I’m not sure where March went, but it’s just about behind us now…. taking both the good and the bad that came with it. I’m looking forward to April. It holds a lot of promise and I don’t want to miss a single moment of that.
One thing that I hoped to so more with, that got sidelined by any number of other things going on in March, was Endometriosis Awareness Month. So in these fleeting moments of March, I’d like to provide a small glimpse of what I live with on a daily basis.
I consider myself really very fortunate. It took a long time to figure out at least some piece of the puzzle for my, admittedly odd, personal health profile. A few doctors later, a few tries with various drug treatments later, and with a great deal of support from family and friends, I have what a great number of women with endometriosis do not have: relative stability of the disease. And I’m blessed to have that.
For now, I get to live above the disease. With a relatively low dose of medication each day, I have a way to live with a minimum of symptoms, a minimum of pain, a minimum of drug-related side-effects, and I have a drug plan that pays for all of it. For now, I enjoy this. I know that when I am off of the meds, things are completely different. I also know that it is possible that the treatment might just stop being effective, or may become too much for my system to metabolize, as long-term options can do. These aren’t examples of me fearing the worst. They are just facts. Facts that help me to appreciate what I have right now and enjoy the season while I’m living it. I might be blessed with a very long season. That would be a wonderful but I don’t take that for granted or any kind of right.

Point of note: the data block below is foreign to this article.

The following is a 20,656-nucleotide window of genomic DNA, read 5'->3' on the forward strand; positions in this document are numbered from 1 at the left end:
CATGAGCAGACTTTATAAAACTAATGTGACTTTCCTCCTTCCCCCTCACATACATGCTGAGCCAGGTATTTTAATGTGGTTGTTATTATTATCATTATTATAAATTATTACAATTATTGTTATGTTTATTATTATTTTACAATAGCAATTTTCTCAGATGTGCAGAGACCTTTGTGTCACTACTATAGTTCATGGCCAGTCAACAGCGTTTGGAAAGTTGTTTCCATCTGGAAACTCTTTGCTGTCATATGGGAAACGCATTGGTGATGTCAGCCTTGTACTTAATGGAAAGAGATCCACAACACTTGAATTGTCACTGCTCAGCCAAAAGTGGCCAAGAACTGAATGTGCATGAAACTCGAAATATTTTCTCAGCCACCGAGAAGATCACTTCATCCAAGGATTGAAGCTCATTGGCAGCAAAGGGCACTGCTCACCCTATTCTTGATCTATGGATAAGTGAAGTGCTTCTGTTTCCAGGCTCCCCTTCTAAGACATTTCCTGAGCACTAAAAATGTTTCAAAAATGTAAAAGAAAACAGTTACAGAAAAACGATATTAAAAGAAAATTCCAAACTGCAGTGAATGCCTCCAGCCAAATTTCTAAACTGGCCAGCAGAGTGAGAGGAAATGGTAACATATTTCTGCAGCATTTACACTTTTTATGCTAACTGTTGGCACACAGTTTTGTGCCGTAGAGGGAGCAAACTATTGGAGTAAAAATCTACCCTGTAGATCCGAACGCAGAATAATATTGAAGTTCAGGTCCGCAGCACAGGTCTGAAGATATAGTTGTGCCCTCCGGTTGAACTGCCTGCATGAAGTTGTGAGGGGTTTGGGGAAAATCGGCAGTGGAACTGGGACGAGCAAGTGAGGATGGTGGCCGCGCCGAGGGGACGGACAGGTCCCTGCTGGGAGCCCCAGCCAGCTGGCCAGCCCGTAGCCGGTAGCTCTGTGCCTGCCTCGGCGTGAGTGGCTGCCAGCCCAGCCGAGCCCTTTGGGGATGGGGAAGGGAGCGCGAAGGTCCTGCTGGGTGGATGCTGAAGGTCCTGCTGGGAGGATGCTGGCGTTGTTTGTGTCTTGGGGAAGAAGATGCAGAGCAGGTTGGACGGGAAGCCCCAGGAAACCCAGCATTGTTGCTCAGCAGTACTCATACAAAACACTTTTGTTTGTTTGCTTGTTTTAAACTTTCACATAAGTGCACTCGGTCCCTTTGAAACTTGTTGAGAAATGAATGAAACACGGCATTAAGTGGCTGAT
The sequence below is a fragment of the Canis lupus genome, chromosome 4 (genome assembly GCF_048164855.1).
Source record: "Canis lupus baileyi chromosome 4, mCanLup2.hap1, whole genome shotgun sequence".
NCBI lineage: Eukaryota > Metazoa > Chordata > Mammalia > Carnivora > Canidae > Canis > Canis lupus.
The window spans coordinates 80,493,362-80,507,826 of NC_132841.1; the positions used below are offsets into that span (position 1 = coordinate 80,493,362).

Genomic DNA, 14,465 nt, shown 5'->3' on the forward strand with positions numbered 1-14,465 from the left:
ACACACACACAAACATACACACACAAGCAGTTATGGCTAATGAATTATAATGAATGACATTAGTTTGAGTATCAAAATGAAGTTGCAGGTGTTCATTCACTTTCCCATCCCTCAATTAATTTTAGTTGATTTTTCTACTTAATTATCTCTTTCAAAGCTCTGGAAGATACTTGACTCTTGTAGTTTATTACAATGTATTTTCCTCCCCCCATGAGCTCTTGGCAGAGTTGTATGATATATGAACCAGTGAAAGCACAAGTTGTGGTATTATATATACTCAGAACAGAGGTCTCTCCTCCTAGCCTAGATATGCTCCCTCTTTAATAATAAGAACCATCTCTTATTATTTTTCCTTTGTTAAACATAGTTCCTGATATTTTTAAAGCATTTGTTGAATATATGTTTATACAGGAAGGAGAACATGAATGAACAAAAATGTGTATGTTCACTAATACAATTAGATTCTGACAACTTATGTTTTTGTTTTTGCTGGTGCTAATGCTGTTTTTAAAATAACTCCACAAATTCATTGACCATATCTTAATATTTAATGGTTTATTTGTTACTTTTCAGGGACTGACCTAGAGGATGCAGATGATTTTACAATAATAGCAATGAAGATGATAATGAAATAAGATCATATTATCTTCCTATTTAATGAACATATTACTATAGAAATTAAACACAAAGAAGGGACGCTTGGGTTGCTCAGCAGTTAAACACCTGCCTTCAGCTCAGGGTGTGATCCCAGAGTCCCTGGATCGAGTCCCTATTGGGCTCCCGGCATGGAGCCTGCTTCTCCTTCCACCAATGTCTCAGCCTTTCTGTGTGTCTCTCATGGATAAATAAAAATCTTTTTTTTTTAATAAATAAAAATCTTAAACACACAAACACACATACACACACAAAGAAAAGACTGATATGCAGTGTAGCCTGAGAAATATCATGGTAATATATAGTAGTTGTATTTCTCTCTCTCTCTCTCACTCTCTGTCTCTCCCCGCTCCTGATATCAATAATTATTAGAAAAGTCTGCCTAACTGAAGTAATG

I already have it so much better than lots of women. The thing that is important to understand about endo is that it is a remarkably individual disease. While I believe this is true of many diseases and conditions (and not just the ones I live with), endometriosis effects each person quite differently. Some live with immense, constant pain. Some are unable to find a good doctor (or afford a doctor at all). Some find no help from the medications available and need drastic surgery to “cure” the disease. Some have so much damage done that they have no hope of having a child. Some cannot work or keep a job because they are so negatively impacted. Some have no one to care, support, or understand them…. family, significant others, friends, employers….
One of the strange things about endometriosis that I’ve experienced is that it can be difficult to talk about. Unfortunately, I guess it’s part of societal views where women’s health issues are still not always acceptable to discuss. There is no nationally known foundation or society for endometriosis ….. They exist, but mostly nobody has any clue that they do. Or anything about the disease or the challenges that so many women face because of endometriosis. Mostly in silence.
So there. That’s my contribution. Only a slice of my story, but it’s something I wanted to share this March.